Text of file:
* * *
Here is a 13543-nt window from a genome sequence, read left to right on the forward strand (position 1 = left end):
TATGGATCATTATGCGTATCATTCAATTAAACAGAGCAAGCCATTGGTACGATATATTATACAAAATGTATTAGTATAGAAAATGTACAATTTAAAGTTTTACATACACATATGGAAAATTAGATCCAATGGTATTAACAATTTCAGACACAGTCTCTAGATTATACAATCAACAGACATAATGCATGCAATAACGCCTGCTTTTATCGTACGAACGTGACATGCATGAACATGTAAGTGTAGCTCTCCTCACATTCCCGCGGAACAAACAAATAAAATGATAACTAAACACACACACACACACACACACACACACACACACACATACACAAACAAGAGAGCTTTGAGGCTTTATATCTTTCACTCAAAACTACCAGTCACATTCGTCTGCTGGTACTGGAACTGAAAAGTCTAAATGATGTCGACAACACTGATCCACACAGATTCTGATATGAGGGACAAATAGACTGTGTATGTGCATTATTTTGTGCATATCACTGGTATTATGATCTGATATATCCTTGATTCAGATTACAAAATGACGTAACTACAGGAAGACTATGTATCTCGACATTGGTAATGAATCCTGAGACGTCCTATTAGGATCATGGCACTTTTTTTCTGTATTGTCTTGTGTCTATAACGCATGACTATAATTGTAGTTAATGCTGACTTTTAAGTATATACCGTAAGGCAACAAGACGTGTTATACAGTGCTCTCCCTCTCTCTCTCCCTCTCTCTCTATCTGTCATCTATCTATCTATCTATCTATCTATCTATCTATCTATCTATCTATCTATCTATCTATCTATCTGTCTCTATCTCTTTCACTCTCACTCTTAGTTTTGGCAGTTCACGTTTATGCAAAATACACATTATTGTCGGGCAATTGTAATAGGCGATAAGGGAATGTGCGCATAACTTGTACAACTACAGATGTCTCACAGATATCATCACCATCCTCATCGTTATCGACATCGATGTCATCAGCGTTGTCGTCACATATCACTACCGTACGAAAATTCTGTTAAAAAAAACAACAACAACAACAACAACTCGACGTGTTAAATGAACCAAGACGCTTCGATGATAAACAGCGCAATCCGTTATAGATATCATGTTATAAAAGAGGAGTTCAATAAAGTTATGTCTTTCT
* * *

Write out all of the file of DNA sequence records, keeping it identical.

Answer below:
Here is a 13543-nt window from a genome sequence, read left to right on the forward strand (position 1 = left end):
TATGGATCATTATGCGTATCATTCAATTAAACAGAGCAAGCCATTGGTACGATATATTATACAAAATGTATTAGTATAGAAAATGTACAATTTAAAGTTTTACATACACATATGGAAAATTAGATCCAATGGTATTAACAATTTCAGACACAGTCTCTAGATTATACAATCAACAGACATAATGCATGCAATAACGCCTGCTTTTATCGTACGAACGTGACATGCATGAACATGTAAGTGTAGCTCTCCTCACATTCCCGCGGAACAAACAAATAAAATGATAACTAAACACACACACACACACACACACACACACACACACACATACACAAACAAGAGAGCTTTGAGGCTTTATATCTTTCACTCAAAACTACCAGTCACATTCGTCTGCTGGTACTGGAACTGAAAAGTCTAAATGATGTCGACAACACTGATCCACACAGATTCTGATATGAGGGACAAATAGACTGTGTATGTGCATTATTTTGTGCATATCACTGGTATTATGATCTGATATATCCTTGATTCAGATTACAAAATGACGTAACTACAGGAAGACTATGTATCTCGACATTGGTAATGAATCCTGAGACGTCCTATTAGGATCATGGCACTTTTTTTCTGTATTGTCTTGTGTCTATAACGCATGACTATAATTGTAGTTAATGCTGACTTTTAAGTATATACCGTAAGGCAACAAGACGTGTTATACAGTGCTCTCCCTCTCTCTCTCCCTCTCTCTCTATCTGTCATCTATCTATCTATCTATCTATCTATCTATCTATCTATCTATCTATCTATCTATCTATCTATCTGTCTCTATCTCTTTCACTCTCACTCTTAGTTTTGGCAGTTCACGTTTATGCAAAATACACATTATTGTCGGGCAATTGTAATAGGCGATAAGGGAATGTGCGCATAACTTGTACAACTACAGATGTCTCACAGATATCATCACCATCCTCATCGTTATCGACATCGATGTCATCAGCGTTGTCGTCACATATCACTACCGTACGAAAATTCTGTTAAAAAAAACAACAACAACAACAACAACTCGACGTGTTAAATGAACCAAGACGCTTCGATGATAAACAGCGCAATCCGTTATAGATATCATGTTATAAAAGAGGAGTTCAATAAAGTTATGTCTTTCT